Through another door, I arrive at the ante room for the F.F.I. Here the Sgt. I/C [In Command] tells us to take off everything except shoes, pants and greatcoats. It’s so cold I don’t care what happens to me now if only I have some food and get to bed. Suddenly the door opens and another P.S.I. enters -last time I saw her she was a Private in Orkney. Nancy and I greet each other warmly - I discover she’s got “A” - which is probably just as well and we arrange to meet the next evening, A quick once over by the M.O. [ Medical Officer] and my F.F.I. [ Free From Infection] is finished and I’m free to dress, find Block B; grab my cutlery and go to the dining hut. By this time it’s quite dark and we stumble to the huts led by a P.S.I.

My first glimpse of a barrack room - very long high room with 21 beds, 21 lockers and 21 windows. Some of the girls have arrived early and have already made down their beds and unpacked. We grab our cutlery and rush out again into the night - again led by the P.S.I. The dining hall is a vast hut holding 300 people and my first real army meal is so very very good. Lots of hot stew and bread and butter pudding and - what I was after to discover was the eternal accompaniment to every meal - a huge mug of tea.

It was so late now that we were given 30 minutes grace for lights out to make our beds, wash and settle down. Amid a frightful din and with a frightful rush I managed to unroll my blankets and biscuits and try to make some semblance of order. It’s a very bad attempt at bed making and snub nose and the tall fair good looking Scots girl - who are my neighbours - come along and help me. “Come on Duchess” says Scottie and I come on. Funnily enough the name sticks and soon everyone calls “Duchess”. I don’t think they mind my appalling “funcelessness” and general inability to do things right - they just feel rather sorry for me! Lights go out and with much chat and laughter from everyone we settle down, thinking about the 06.30 call the next morning. Those biscuits are hard! [biscuit = type of mattress] I’m, sure I’ll never sleep at all.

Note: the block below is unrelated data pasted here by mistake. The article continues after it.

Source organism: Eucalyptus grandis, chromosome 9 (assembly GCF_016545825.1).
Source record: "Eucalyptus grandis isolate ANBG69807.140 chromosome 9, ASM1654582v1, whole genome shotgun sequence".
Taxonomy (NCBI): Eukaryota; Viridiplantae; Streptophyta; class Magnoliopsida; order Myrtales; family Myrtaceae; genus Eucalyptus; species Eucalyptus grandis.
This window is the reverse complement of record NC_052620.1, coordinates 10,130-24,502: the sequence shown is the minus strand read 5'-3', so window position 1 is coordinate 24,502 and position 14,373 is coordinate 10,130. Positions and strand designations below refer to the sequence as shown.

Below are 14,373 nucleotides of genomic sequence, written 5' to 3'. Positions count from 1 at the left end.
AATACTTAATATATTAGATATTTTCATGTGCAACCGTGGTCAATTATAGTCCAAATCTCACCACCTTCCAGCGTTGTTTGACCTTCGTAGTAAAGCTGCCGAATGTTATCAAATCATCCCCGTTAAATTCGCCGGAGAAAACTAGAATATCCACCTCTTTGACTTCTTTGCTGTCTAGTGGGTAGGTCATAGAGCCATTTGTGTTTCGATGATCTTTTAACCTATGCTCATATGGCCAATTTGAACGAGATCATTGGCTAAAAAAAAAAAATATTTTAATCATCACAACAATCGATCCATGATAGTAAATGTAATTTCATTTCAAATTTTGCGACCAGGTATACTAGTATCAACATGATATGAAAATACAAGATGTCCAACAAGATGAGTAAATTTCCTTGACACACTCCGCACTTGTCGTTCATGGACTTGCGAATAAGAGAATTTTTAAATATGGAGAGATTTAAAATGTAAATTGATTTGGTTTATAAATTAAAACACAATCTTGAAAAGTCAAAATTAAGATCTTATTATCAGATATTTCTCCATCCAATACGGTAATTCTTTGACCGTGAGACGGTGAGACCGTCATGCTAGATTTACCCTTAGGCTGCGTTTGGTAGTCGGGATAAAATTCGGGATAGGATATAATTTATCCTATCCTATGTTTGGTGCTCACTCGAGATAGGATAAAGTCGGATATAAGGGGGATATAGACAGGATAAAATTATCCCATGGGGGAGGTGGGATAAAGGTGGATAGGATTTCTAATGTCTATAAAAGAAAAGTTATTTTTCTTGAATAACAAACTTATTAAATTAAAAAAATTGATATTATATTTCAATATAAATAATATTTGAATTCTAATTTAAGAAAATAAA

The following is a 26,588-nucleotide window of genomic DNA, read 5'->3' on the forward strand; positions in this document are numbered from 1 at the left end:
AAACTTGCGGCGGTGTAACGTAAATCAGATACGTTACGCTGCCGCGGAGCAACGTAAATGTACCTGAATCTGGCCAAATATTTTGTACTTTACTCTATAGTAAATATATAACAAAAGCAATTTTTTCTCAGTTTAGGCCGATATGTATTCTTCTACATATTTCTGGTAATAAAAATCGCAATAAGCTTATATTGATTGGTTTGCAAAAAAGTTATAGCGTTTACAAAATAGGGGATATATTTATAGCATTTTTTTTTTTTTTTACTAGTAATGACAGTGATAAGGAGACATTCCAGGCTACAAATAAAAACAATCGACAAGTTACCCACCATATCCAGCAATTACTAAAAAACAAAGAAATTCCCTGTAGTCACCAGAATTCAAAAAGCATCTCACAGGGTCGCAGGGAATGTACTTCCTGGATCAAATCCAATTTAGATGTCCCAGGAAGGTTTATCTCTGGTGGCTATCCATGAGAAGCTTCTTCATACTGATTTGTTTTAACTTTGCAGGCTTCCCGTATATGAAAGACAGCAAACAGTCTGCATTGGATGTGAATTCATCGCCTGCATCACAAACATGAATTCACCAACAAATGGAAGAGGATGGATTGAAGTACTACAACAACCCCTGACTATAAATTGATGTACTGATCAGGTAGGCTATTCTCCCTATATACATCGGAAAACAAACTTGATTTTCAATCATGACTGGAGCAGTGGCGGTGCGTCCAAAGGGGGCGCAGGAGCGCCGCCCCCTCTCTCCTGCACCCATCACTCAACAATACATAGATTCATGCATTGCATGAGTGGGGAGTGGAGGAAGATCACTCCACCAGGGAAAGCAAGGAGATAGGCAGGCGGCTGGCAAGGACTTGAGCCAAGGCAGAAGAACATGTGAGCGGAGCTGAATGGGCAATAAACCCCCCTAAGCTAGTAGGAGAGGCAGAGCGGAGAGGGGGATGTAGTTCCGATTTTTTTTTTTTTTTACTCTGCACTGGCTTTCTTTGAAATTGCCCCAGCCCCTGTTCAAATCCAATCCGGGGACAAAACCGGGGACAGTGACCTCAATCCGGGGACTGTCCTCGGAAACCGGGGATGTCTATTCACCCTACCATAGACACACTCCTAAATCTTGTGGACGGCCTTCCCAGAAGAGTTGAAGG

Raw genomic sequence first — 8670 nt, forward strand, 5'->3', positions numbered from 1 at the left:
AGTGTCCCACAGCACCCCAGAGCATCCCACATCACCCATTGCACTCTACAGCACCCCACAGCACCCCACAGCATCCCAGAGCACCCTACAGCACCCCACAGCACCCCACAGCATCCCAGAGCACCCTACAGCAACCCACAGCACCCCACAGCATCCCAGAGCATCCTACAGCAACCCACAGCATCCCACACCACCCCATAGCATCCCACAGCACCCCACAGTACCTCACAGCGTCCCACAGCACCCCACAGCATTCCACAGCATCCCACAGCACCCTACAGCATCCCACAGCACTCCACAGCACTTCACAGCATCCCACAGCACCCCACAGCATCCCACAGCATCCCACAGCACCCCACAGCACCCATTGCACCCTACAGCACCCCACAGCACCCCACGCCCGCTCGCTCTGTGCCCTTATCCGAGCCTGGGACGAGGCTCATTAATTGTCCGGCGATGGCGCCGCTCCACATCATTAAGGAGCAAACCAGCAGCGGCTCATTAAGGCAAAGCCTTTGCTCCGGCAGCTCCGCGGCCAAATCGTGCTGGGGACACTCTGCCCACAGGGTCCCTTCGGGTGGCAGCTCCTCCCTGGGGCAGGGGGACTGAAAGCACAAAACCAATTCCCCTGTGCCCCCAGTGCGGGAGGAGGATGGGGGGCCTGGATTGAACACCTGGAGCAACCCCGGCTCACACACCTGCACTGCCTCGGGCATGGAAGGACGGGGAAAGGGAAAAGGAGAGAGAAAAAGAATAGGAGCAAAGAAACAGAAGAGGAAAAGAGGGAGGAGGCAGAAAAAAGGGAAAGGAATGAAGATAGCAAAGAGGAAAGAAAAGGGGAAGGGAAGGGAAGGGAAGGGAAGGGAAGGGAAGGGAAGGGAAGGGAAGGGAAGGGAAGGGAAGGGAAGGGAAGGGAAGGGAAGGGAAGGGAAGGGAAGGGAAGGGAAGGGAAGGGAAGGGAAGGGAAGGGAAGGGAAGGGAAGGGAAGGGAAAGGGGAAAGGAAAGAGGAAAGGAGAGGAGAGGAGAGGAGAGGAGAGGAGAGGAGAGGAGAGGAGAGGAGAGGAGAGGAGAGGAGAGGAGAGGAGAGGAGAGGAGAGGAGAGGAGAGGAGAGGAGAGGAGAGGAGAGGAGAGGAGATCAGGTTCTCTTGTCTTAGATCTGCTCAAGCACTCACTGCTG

Cold, tired and miserable I roll out of bed at 06.30, huddle into a dressing gown and go to wash in cold water - ugh! Stumble back to the barrack room and I’m given a filthy tasting bright purple gargle - everyone has this. Then I dress, polish buttons (I’ve never done that before either), make bed (again helped by the neighbours who manage to look clean and tidy and have their beds made in no time at all - why wasn’t I born a sensible useful girl?). At 7.45, we rush to the dining room, grab the food and eat it very quickly. Suddenly my neighbour gives me a dig and tells me to stop eating - O.O. has arrived. The only O.O. I know anything about is an Operations Order and I turn to say so when I hear a voice “Orderly Officer - any complaints’?! Of course there are none and immediately the noise starts again.